Nexsound – experimental, ambient, noise, improv record label


Signal To Noise

Critikal – Graphorrhea

Member Dmytro Fedorenko (better known as Kotra), sent sample food by his comrades to do with what he will, seems hellbent on chewing his curd twice, the better to masticate those sound files into disinterred mulch. Why this propensity for sonic violence when all diplomatic sonic means are seemingly nexhausted? To give the people what they want, I guess—Fedorenko is nothing if not accommodating. Base materials such as melody, harmony, or rhythm are not just jettisoned they’re nonexistent; all is random noise, power surges eclipsing red zones, caustic sharks of distortion, scattergun sound effects, hiccupping software, pilfered plug-ins. Unruly and witless digital lifeforms left in Critikal condition. Darren Bergstein

Connexion Bizarre

Critikal – Graphorrhea

“Graphorrhea” is defined as “the writing of long lists of meaningless words, as occurs in some manic disorders,” a confused and volatile state which is very much the order of the day for the forty-minute duration of this offering from Critikal, here making a one-time only appearance on the Kvitnu label. Opener “Tesseract of Distrust” sets a glitchy breakbeat pace, but this is no one trick pony. Throughout the album’s thirteen tracks, the Critikal ensemble guide you with an assured and even hand though an assortment of soundscapes ranging from the jittery insectile wail of “Scud Twitcher” to the cold shudder of “Wrath Rationale,” progressing to grinding intensity in “Mind Opacity” and the semi-tribal beat/swamp rock guitar combo of “Linear Fear.” This is a place where a track may start in one place but ends up in quite another. “Prime Seed,” for example, with its stop/start opening suddenly blossoms into a fully fledged aural assault, from which you emerge breathless into the void of “The Place Below End” before the organic chittering and oddly 50s-style advert-like melody of album closer “The Truce” decline into nothingness. You’ll likely find yourself wanting to go back and explore the album again, and you certainly should, as each listen reveals another layer of intricacies beneath the deceptively smooth surface. It would be unfair not to mention the low points, though there are few. I disliked the circus music-tinged “Rapture Periods,” and “Sine Verbiage” is possibly the only moment that feels like an intentional bridge between tracks. Otherwise there is a distinct lack of the contrived cleverness that has unfortunately become synonymous with so-called “experimental electronica.” The distortion techniques alone are cause for celebration, here deployed in a way that enhances rather than occludes the sound, but it is the ambience of the piece which is really breathtaking: a palpable menace and coldness throughout, a very real sense of utter isolation, of removal from what is happening around oneself – while at the same time being constrained by it – of insects in enclosed spaces, of being lost in a vast wilderness or trapped in an alien industrial landscape, claustrophobic yet agoraphobic, a true meeting of opposites; “Graphorrhea” is a triumph.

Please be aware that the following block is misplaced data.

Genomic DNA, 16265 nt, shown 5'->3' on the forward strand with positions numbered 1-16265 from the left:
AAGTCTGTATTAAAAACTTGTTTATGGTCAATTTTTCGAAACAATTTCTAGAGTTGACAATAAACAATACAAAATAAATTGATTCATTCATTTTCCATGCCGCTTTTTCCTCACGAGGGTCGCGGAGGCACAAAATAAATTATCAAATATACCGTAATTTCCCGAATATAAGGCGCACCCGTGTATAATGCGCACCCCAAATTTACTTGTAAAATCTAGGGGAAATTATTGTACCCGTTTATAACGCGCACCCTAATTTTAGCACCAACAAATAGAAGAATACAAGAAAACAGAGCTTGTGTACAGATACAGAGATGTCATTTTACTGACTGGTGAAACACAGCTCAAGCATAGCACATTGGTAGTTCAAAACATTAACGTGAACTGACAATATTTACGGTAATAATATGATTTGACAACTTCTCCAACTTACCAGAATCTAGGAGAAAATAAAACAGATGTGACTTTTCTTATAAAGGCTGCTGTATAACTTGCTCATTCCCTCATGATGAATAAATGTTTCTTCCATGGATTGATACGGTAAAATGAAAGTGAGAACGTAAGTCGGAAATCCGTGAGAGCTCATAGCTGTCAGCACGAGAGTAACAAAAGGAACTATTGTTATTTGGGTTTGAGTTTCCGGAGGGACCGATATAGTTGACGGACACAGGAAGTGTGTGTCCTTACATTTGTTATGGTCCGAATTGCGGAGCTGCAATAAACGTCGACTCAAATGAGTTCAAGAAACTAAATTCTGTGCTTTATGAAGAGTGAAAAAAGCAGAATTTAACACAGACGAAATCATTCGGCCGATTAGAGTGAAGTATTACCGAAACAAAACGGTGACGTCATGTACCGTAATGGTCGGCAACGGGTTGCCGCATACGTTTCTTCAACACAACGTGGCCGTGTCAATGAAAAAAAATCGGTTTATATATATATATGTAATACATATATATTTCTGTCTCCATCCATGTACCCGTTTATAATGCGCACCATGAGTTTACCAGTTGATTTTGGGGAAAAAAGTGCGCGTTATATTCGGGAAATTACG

— Catherine C. [8/10]


Critikal – Graphorrhea

Graphorrhea is the writing of long lists of meaningless words, which occurs in some manic disorders. Critikal is a quartet from Ukraine who take this practice to heart. Made up of Dmytro Fedorenko on variety of arrangements, bass and drum programming, Andrey Kiritchenko on computers, field recordings and guitars, Tobias Astrom on effects/feedback and manipulations along with Jeff Surak who plays autoharp, micro cassettes and processing, the band strikes at their target early on in the game. Not just pure glitches or noise for the hell of it. Instead, the four musicians bring forward a variety of influences and techniques to the common table. Bits and pieces of microtonal work, along with field recordings and instruments being processed left and right is what happens on majority of these tracks. It’s scarce, it’s amplified, it’s alien but best of all, it’s filled with an element of surprise. “Graphorrhea” represents a mixed concoction of the weirdest elements imaginable, served up to go down with an element of adventure.

Tom Sekowski


Critikal – Graphorrhea